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What is PMS? Every girl asks this question during puberty! It was known as premenstrual tension, which can manifest itself in many different ways - most commonly physical symptoms, but can also be joined by emotional and psychological ones. Learn all about premenstrual syndrome and its most common symptoms.

Table of content:

  • So, What is PMS?
  • What are the Symptoms of PMS?
  • What Causes PMS?
  • Who Gets PMS?
  • How is PMS diagnosed?
  • What can you do to manage PMS?
  • So, What is PMS?

    What does PMS mean? PMS is a collection of cyclical physical, mental and emotional symptoms that primarily affect women of childbearing age, usually between 20 and 40 years of age. A key role in premenstrual syndrome is played by hormonal fluctuations that occur in women between ovulation and the first menstrual bleeding. In some, these symptoms may also persist during the initial menstrual phase. The exact cause of PMS in unknown but the normal hormonal changes during the cycle trigger receptors to send signals resulting in symptoms which can significantly impact quality of life. In severe cases PMS is called Premenstrual dysphoric disorder (PMDD) which is now recognised as a disease entity.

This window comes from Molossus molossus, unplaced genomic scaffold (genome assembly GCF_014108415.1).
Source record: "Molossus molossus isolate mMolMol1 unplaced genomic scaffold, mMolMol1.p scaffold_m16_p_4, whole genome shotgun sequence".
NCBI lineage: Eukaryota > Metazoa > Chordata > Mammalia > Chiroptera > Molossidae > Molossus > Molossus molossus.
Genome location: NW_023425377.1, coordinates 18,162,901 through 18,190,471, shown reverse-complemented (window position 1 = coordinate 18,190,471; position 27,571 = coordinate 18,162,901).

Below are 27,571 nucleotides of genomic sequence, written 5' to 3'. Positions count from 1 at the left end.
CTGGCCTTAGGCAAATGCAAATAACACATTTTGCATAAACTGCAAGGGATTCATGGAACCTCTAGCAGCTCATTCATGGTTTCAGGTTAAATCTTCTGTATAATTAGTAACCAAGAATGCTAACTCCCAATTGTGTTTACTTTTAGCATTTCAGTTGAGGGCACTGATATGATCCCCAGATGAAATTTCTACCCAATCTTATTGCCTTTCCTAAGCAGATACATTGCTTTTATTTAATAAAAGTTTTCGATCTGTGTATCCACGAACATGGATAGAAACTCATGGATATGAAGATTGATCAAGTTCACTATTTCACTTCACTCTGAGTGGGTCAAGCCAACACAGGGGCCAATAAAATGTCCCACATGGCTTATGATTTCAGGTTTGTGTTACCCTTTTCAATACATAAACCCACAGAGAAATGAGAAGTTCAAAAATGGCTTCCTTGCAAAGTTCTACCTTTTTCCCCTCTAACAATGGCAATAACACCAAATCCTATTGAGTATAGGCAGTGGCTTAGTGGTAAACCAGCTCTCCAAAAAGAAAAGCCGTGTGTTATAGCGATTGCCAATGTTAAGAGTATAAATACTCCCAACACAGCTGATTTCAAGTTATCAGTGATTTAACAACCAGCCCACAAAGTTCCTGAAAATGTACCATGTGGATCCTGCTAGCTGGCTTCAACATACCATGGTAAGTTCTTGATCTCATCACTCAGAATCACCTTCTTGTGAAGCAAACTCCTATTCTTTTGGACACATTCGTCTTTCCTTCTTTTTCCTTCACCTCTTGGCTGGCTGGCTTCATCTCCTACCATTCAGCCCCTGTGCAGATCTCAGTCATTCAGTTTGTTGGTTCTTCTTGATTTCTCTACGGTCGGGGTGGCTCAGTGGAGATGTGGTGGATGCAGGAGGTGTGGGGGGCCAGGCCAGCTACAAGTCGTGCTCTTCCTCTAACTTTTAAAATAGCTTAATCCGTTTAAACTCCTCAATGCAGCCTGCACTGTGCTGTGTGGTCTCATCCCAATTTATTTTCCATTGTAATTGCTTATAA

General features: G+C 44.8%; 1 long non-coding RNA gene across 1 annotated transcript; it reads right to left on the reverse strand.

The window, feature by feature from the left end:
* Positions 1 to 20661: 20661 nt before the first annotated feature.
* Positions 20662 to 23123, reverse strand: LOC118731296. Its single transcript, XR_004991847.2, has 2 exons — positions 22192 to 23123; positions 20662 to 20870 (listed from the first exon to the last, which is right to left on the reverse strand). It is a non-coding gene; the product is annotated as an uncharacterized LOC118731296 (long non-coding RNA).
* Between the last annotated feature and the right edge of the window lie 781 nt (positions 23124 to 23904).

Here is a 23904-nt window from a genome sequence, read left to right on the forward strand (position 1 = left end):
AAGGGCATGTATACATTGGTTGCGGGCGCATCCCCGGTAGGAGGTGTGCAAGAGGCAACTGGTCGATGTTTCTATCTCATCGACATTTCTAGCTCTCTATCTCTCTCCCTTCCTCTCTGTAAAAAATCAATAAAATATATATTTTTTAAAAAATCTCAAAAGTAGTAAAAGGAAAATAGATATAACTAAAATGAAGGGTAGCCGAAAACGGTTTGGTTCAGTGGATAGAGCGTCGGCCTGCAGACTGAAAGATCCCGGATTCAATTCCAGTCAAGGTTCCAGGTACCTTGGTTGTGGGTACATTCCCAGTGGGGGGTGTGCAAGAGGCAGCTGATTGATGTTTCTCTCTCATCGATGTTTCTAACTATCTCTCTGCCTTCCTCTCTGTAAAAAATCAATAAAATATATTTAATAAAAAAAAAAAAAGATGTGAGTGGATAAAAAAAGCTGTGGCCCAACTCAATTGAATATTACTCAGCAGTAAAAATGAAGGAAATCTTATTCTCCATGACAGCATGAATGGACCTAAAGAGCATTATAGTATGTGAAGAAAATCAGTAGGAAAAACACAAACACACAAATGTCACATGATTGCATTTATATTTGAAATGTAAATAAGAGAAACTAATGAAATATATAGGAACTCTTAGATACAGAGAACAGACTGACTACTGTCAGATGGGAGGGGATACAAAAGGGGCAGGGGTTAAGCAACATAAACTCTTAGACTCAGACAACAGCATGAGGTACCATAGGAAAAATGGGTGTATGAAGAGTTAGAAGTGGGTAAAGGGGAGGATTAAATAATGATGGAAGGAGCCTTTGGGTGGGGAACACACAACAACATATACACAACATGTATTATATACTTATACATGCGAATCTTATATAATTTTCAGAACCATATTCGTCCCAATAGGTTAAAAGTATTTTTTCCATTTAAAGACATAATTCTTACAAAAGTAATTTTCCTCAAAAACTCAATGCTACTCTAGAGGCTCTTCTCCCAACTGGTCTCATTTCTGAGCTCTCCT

Find out why you crave chocolate before your period!

    When does PMS start?

    Premenstrual syndrome occurs approximately 7-12 days before the onset of menstruation. However, it has a very individual course - it is different in every woman.

    Does PMS change with age?

    PMS probably affects most women over the age of 30. With age, its symptoms can get worse.

    What are the Symptoms of PMS?

    Symptoms appear before your period starts (as many as five days) and will disappear during your period. Symptoms can affect your body and your brain, and their intensity can vary a lot from girl to girl. (As if you don’t have enough to deal with.)

    Today, up to about 80% of women struggle with at least one of the characteristic symptoms of PMS, but this does not significantly affect their daily functioning. What are PMS symptoms? Symptoms are divided into mental, emotional and physical.

    Emotional and behavioral signs and symptoms of PMS

    The emotional, psychological symptoms of PMS include many symptoms. The most common premenstrual symptoms (PMS):

    • Mild depression
    • Angry outbursts
    • Mood swings, increased tearfulness and apathy
    • Concentration and memory problems
    • Irritability, nervousness
    • Hyperactivity
    • Anxiety disorders
    • Feeling out of control of one's own life